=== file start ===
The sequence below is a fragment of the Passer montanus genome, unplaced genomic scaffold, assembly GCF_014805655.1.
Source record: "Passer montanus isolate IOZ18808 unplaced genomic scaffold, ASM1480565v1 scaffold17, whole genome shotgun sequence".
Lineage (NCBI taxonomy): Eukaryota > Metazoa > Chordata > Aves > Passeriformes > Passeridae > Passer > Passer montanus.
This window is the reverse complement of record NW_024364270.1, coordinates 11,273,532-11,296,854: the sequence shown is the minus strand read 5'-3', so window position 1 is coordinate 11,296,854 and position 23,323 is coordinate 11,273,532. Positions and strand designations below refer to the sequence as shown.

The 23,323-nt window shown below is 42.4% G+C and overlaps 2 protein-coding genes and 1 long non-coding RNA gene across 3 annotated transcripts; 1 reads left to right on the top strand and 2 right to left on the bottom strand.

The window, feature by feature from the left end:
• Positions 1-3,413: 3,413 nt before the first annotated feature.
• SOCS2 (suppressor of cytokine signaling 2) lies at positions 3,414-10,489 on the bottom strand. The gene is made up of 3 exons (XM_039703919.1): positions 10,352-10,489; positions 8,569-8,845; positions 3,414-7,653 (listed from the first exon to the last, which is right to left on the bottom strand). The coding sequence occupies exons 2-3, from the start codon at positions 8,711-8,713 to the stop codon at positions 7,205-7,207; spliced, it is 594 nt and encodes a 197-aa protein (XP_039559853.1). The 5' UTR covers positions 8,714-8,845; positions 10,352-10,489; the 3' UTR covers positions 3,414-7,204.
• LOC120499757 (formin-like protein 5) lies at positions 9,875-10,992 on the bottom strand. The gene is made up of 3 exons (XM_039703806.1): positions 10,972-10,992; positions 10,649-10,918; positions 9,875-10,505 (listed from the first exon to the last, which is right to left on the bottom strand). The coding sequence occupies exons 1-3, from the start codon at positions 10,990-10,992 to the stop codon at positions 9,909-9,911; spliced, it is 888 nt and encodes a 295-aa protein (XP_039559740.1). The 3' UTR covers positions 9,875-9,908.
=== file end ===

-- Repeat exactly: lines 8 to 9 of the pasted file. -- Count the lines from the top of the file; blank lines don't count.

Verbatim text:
• SOCS2 (suppressor of cytokine signaling 2) lies at positions 3,414-10,489 on the bottom strand. The gene is made up of 3 exons (XM_039703919.1): positions 10,352-10,489; positions 8,569-8,845; positions 3,414-7,653 (listed from the first exon to the last, which is right to left on the bottom strand). The coding sequence occupies exons 2-3, from the start codon at positions 8,711-8,713 to the stop codon at positions 7,205-7,207; spliced, it is 594 nt and encodes a 197-aa protein (XP_039559853.1). The 5' UTR covers positions 8,714-8,845; positions 10,352-10,489; the 3' UTR covers positions 3,414-7,204.
• LOC120499757 (formin-like protein 5) lies at positions 9,875-10,992 on the bottom strand. The gene is made up of 3 exons (XM_039703806.1): positions 10,972-10,992; positions 10,649-10,918; positions 9,875-10,505 (listed from the first exon to the last, which is right to left on the bottom strand). The coding sequence occupies exons 1-3, from the start codon at positions 10,990-10,992 to the stop codon at positions 9,909-9,911; spliced, it is 888 nt and encodes a 295-aa protein (XP_039559740.1). The 3' UTR covers positions 9,875-9,908.